Unintentionally the band’s most recent record at the time of first writing this article, Seminar VIII: Light Of Meaning was going to be Stephen Brodsky’s first outing on record with Old Man Gloom after he filled the void left by Caleb Scofield, who tragically died in a car accident in 2018. Brodsky had played with Scofield in Cave In (indeed, Nate Newton would take on bass duties in Cave In following Scofield’s passing), so was a natural replacement given the close ties between Old Man Gloom, Cave In and Converge. Brodsky also takes on vocal duties on Light Of Meaning, including what I believe are some of his cleans during “Final Defeat”, one of the few instances I can remember of Old Man Gloom incorporating sung vocals into their metal tracks. As I mentioned in the write-up for Darkness Of Being, this record is also structured such that three short songs are followed by three lengthy tracks. In contrast with its companion record, however, Light Of Meaning uses a lot more noise/ambience, with nearly every track featuring substantial stretches of this at both their starts and ends. On the flip side, the actual metal that’s featured is surprisingly conventional for the band, with none of the weirdness of “Canto De Santos” or non-metal of “Death Rhymes”. Seminar VIII: Light Of Meaning is slightly frustrating in how much it is padded out with the dark ambience, but when it gets into its heavy moments, it’s comparable with some of the best work from Old Man Gloom.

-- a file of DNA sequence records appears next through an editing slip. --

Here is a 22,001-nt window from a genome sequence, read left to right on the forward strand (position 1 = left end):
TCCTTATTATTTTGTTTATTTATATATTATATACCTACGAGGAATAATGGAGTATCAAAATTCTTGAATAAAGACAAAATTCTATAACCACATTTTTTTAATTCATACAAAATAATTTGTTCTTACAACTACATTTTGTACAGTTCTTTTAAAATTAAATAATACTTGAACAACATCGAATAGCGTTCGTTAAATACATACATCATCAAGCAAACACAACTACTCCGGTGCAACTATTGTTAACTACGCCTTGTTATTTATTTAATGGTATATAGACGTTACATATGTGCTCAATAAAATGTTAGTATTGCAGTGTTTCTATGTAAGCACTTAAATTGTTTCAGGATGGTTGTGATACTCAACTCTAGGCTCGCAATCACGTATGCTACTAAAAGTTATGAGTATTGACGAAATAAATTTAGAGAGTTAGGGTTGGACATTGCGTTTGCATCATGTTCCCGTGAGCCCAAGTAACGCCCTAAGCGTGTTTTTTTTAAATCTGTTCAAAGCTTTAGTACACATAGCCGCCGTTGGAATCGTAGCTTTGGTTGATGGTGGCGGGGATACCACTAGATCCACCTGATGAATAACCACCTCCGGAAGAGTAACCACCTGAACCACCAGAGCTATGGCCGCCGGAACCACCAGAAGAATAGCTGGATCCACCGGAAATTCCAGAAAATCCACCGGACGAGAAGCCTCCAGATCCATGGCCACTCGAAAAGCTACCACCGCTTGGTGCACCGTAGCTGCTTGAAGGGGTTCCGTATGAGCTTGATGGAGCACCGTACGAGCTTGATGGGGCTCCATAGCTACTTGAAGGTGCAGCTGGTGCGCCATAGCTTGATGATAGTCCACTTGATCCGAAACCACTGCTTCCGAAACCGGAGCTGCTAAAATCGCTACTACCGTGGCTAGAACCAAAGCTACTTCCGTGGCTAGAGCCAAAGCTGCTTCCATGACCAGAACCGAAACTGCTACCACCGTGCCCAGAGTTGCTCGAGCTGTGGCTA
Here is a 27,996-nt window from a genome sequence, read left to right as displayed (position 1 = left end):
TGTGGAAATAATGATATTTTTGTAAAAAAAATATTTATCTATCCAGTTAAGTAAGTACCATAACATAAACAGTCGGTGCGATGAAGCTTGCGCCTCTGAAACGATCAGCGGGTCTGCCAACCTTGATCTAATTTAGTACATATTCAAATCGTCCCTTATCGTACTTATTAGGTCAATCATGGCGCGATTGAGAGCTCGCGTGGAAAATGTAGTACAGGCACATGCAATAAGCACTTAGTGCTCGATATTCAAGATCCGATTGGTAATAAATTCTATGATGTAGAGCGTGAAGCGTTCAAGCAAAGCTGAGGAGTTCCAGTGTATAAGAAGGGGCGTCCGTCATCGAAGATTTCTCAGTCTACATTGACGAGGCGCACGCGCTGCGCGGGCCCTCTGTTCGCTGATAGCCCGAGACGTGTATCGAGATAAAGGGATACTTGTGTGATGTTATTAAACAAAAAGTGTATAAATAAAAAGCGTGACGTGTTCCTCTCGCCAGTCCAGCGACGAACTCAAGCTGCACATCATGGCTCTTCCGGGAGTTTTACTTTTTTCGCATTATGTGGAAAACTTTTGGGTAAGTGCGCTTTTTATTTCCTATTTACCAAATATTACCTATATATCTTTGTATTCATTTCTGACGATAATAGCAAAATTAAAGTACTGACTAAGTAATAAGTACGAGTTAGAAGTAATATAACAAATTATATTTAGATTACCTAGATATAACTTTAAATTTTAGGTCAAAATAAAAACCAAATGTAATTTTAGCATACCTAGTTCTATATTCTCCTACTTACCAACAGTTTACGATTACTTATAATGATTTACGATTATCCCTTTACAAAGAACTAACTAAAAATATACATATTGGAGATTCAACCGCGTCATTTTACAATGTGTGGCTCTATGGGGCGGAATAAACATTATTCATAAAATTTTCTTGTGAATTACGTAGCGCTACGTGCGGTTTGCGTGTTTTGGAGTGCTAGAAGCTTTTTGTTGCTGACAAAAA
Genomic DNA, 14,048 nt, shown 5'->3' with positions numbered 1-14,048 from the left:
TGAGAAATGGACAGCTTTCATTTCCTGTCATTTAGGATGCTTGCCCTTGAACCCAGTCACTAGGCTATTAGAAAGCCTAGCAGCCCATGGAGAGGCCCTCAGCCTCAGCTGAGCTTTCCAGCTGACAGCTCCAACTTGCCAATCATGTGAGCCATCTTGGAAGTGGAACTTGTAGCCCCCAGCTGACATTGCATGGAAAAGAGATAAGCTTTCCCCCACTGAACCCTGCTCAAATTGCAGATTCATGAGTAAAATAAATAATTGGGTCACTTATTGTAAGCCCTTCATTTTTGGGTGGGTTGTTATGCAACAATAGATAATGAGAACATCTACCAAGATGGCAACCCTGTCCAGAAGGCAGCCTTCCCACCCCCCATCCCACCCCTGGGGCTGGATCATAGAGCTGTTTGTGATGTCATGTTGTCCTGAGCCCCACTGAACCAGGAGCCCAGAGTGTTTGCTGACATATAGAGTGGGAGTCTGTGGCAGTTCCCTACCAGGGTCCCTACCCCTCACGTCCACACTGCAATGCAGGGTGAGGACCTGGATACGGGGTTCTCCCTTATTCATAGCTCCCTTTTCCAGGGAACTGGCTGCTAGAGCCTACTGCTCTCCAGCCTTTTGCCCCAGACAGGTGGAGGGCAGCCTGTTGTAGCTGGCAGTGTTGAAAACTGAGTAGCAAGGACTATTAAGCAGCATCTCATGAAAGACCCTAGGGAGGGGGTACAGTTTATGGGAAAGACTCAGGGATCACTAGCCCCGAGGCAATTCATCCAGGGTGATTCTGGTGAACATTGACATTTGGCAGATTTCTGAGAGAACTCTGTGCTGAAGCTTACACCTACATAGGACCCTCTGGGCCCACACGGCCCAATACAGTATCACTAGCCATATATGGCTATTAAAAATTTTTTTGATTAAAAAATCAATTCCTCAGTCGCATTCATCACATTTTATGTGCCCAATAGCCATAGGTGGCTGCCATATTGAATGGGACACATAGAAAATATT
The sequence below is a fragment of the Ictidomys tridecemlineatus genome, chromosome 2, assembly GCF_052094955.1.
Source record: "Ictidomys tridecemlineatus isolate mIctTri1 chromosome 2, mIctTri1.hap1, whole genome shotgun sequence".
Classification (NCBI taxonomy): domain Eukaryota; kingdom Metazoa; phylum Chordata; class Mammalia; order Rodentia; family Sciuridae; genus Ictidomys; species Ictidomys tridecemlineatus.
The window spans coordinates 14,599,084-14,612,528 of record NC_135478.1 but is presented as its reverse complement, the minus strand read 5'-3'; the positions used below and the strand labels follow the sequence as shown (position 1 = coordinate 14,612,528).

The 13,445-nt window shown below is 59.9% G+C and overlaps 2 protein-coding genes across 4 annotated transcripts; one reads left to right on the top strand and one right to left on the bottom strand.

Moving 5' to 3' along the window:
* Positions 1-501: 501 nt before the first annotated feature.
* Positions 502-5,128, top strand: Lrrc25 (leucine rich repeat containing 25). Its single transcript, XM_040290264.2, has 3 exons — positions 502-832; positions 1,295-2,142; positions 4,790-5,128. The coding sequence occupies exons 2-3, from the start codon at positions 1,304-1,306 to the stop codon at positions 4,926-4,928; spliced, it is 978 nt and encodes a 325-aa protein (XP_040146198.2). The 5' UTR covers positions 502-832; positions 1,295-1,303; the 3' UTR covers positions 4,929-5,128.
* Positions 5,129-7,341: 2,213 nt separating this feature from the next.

by Matt




House Of Low Culture - Irretrievable (2020)


House Of Low Culture always seemed like an on-and-off thing. A period of activity in 2000-2004, which included Edward’s Lament, covered in Part I. Another one in 2010-2011, which had the project act like a counterpart to Mamiffer mostly. And then, one or two VA contributions. Until now. Well, I’m not sure what to make of Irretrievable, since it’s a one-track album, but one more than 30 minutes in length, and there’s also no way to know when we’re gonna hear from the project again. But as it is, Irretrievable is in a weird spot, being a noisy ambient album (obviously), but one not as impactful as the project’s first stint, not as directionless as Aaron Turner’s solo albums. It’s an ambient album where the noise starts off obnoxious, but starts making more sense as the album goes on, to a point where the atmosphere implodes somewhere in the middle, and it turns into a claustrophobic hum. And then it gets noisy again.